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UK adoption process: The first week of the child moving in

June 28, 2013 4 Comments
first week 150 UK adoption process: The first week of the child moving in

Image credit: debagel | Flickr

At the request of one of my readers, I am going to try and convey what it felt like for the first few days after the wee man moved in. The UK adoption process is something I want to help people understand more about. Hopefully this will help.

During the build-up to the boy moving in I remember a clear feeling of awe for him. I saw many pictures and videos, and I started to develop a view of him similar to how a number one fan views their pop idol, or sporting hero.

Once he was in, the first day was a bit like having my own iconic figure living in my house. I was star struck, and a little bit scared.

Day 1

The first day, a Friday, felt very natural, the wee man was very calm, we played, we giggled, the routine went well, and he slept like a baby. I did think critically about whether I was playing the right games with him, but my wife pointed out to observe his reaction. He was chuckling away, so I assumed he was okay.

Days 2 and 3

The weekend was good, however, the day before we had been lured into a false sense of security. I think the boy had still been in ‘these people are fun’ mode. Now he was in ‘when I am going home’ mode.

I won’t share the detail, but it is not uncommon for children who are going through a period of anxiety to experience… toilet trouble. We had such an experience, but (and I may be completely wrong on this) I felt that it helped us bond with the boy.

We also had a couple of restless nights. The wee man was troubled by his new surroundings, and took exception to being in a new bed for a second and third night.

This was one of the most heart breaking feelings I have ever had. To know that this tiny person is feeling such loss and separation, and knowing they can’t understand why, is very, very hard. I felt a huge burden on my shoulders those nights, and I wished I could take his pain away.

The training you get during the adoption process is useful though, and we reassured him as best as we could. We knew that only time would build the bond, and allow him to trust us. It doesn’t happen immediately, so we just had to be sure we were there.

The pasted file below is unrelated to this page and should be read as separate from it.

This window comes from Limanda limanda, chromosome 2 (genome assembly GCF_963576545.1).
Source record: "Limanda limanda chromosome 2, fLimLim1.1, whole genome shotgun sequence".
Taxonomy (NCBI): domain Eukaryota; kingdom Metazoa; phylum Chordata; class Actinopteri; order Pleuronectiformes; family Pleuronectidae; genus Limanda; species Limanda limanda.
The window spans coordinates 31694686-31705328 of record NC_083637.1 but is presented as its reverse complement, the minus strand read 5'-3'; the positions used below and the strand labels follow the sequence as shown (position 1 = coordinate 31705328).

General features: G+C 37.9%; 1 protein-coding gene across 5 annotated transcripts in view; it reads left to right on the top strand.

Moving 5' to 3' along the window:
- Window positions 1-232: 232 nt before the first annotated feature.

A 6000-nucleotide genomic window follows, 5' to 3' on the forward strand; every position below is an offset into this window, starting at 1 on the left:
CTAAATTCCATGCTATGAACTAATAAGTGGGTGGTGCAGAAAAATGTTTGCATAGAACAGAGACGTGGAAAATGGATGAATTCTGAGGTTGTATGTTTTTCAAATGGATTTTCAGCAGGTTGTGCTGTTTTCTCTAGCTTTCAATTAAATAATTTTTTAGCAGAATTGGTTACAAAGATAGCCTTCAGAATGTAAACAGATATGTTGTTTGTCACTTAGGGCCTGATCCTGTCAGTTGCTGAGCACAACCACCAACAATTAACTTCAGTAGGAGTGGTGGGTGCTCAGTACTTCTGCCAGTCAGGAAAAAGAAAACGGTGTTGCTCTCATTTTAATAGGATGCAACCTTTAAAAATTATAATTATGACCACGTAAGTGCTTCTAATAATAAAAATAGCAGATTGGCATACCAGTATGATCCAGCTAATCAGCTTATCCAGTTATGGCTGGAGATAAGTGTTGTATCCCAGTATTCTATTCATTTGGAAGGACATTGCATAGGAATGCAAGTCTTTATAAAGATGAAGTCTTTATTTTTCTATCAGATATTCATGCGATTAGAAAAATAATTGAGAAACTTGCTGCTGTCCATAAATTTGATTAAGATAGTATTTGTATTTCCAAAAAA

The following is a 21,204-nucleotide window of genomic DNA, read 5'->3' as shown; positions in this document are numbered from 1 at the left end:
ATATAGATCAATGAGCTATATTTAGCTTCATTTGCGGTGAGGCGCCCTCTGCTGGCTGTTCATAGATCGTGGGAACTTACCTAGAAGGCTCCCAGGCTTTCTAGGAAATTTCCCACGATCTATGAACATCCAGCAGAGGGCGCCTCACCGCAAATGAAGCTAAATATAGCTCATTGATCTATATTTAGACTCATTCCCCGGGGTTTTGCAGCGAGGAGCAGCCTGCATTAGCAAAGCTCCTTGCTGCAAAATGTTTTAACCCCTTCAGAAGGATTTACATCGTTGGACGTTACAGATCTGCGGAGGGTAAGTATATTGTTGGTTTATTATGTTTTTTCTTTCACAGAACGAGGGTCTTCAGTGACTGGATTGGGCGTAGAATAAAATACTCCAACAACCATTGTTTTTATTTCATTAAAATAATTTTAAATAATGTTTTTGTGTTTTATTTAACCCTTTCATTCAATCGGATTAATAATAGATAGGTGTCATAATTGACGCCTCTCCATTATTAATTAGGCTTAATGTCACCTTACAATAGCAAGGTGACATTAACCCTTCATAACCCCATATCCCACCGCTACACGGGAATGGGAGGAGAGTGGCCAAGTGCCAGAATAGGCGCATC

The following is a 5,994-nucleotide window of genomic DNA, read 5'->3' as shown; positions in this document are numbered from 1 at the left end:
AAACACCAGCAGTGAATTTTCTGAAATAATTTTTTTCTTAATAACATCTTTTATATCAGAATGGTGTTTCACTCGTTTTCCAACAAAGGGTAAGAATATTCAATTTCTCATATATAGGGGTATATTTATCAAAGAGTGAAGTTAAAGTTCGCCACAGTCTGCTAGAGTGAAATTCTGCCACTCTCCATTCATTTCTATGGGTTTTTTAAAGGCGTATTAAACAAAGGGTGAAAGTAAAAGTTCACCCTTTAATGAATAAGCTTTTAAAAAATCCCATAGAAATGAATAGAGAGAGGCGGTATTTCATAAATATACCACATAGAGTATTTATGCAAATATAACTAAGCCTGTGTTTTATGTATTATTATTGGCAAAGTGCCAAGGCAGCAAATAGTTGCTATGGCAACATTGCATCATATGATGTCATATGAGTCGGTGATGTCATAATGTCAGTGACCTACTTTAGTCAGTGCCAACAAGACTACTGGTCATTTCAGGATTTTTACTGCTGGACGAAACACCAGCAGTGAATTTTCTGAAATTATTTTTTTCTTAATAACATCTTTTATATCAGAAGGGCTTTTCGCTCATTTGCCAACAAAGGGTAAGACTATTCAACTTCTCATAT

Day 4

He had moved in just before the snow hit our part of the country, and so, with the pristine white blanket outside, we had a tremendous opportunity to play, and get some much needed fresh air.

We were well aware of the need to bed down our son, and get him used to our house, so for the first three days, I don’t think we left the house. In fact, I am not even sure he saw every room, and we only have five, so it was nice to venture into the garden at least.

Day 5

I was still on cloud 9. The routine was going well, and the wee man seemed to be bonding with both of us as well as we could have predicted. It was still early days at this point, a honeymoon period, if you will, but we could not have wished for anything else. Admittedly, his happy and confident nature made life a little easier for us, but we were still wary of his situation, and didn’t want to get complacent.

Days 6 and 7

I know that adoptive parents sometimes don’t develop a love for their child straight away, and I know that having an adopted child won’t replace the loss of not having your own children.

I was very lucky. I remember at this point thinking that my life was complete. I had nurtured a love for my son, even before I met him. I knew that all the pain and heartache of infertility and IVF, and even the hardship of a bumpy adoption process was definitely worth going through for this.

I won’t forget the first week with the wee man; I had so many moments of looking upon him, and feeling so proud; pride for him, and pride for my wife and I. Fortune played a great part in experiencing these feelings at such an early stage, so I won’t take that for granted.

If you are going through the adoption process within the UK, and you are having a hard time of it, then I hope you can hold in your heart a wish to have the same feelings that I did. I am not going to patronise you, it won’t help, but I have seen my share of low points. All I can say is this:

The adoption process is no walk in the park, but it can work. You have to stick at it. Good luck.

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About the Author:

Andrew is an adoptive father, and stay at home dad. Having adopted his son in January 2013, he is a new adoptive parent, but well versed in the adoption process. He is a married, coffee drinker, Xbox addict, and a Marketing graduate. Andrew McDougall is an alias he uses to protect the identity of his adopted son.

Comments (4)

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  1. Kelly says:

    Thanks for this post. Been imagining what our first week might be like with our imaginary adopted child! Panel in Sept after a long wait. Very excited!

  2. Debbie says:

    As a foster carer who is just about to move on our precious baby girl of 6 & half months, who we have loved & cared for since she was 15 days old, it was lovely to find this. I hope things are still going so well. I know our little love is going to have a wonderful life with her new family. We have already built a lovely relationship with her adoptive parents & hope we will continue to be able to be part of her life in a small way. We think this is important for all of us but especially for her & her life story, but wonder what other adoptive parents feel about keeping in touch with the child’s foster family after adoption? Good luck with your wee man!

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